Kailasa Temple At Ajanta Ellora Caves: One Of The Largest Cave In India

Kailasa Temple
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The Kailasa or Kailashanatha temple, Ellora Temple, Kailash Caves is the biggest one carved out of rocks among the Hindu temples at the Ajanta Ellora Caves Aurangabad (Verul Aurangabad) now known as Chatrapati Sambhaji Nagar district of Maharashtra, India. This temple is like a huge stone masterpiece, admired worldwide for its size, design, and intricate sculptures. People often call it “the best example of rock-cut architecture in India.” The top of the temple stands 32.6 meters above the ground, and even though the rock slopes downwards from the back to the front, experts believe it was all carved from a single rock.

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Among the 34 Hindu, Buddhist, and Jain caves at Ellora, the Kailasa temple (also known as Ellora Cave No 16) is the grandest. These caves stretch over two kilometers along the basalt cliff. It’s mostly thought that the temple was carved out during the time of the eighth-century Rashtrakuta king Krishna I, though some parts might have been finished later. The architecture of the temple reflects influences from the Pallava and Chalukya styles. Inside, there are many large sculptures, though not much remains of the paintings that once adorned the walls. This Kailasa Temple is one of the Heritage Sites In Maharashtra and also a UNESCO World Heritage Site In Maharashtra.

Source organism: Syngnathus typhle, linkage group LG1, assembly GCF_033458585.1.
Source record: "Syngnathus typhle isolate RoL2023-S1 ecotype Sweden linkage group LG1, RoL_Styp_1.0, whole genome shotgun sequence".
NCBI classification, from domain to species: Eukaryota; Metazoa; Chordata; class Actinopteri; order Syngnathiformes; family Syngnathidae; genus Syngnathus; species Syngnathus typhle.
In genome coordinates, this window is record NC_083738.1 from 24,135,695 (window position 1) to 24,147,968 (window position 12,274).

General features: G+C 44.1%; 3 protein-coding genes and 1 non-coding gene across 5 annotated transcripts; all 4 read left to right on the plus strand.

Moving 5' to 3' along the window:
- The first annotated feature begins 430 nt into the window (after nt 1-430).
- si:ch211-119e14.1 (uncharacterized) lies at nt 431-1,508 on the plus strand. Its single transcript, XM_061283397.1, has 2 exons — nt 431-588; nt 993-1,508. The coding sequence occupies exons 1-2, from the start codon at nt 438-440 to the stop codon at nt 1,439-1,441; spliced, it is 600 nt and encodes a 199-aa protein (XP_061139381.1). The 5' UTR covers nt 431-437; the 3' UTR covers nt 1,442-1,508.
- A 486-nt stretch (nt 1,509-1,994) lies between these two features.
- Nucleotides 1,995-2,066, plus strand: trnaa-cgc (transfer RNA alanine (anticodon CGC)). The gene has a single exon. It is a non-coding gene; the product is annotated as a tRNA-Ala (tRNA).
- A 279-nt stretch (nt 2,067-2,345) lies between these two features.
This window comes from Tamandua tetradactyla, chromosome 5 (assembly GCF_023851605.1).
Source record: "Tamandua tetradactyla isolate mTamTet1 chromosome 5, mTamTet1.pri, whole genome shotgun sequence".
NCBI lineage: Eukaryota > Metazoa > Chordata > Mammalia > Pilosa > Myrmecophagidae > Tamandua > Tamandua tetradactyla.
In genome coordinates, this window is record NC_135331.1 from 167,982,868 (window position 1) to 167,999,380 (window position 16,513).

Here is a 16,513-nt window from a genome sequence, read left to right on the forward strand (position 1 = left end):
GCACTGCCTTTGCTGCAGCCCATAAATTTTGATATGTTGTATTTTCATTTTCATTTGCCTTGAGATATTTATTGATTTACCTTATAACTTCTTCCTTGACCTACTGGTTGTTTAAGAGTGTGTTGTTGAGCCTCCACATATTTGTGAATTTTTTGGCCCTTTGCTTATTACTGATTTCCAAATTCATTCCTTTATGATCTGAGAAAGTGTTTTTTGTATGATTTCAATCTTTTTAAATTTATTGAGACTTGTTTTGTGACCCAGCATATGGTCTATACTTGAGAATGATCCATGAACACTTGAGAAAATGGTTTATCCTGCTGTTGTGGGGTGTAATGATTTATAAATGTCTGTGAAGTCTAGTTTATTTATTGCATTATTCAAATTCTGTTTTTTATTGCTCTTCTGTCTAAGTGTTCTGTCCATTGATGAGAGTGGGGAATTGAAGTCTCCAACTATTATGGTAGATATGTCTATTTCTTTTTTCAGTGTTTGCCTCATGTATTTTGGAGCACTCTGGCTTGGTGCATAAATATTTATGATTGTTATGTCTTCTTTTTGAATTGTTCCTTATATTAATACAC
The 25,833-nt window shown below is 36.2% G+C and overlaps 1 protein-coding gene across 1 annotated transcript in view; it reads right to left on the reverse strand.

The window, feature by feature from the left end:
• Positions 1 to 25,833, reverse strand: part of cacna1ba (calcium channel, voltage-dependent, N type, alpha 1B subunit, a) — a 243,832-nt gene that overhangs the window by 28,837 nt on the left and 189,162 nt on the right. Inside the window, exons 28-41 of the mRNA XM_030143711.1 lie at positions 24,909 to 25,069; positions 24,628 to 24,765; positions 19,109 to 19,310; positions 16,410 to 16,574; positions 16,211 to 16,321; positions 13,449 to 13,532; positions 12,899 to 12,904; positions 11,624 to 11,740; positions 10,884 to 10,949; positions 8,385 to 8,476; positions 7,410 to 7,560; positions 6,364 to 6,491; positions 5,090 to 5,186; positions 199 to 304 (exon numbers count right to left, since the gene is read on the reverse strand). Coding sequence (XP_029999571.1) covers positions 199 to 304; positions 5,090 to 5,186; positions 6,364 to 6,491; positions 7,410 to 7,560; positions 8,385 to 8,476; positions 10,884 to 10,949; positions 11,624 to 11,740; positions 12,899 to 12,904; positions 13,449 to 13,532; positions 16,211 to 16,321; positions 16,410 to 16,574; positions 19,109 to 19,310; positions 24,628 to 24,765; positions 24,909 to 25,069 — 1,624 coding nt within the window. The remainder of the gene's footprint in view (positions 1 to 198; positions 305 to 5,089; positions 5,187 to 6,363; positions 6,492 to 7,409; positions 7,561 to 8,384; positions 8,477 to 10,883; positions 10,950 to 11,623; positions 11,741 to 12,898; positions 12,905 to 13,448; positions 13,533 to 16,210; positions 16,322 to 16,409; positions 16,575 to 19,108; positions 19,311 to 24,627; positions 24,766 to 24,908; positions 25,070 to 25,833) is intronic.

Kailasa Temple

A Glimpse into History of Ajanta Ellora Caves:

The Origins of Kailas Temple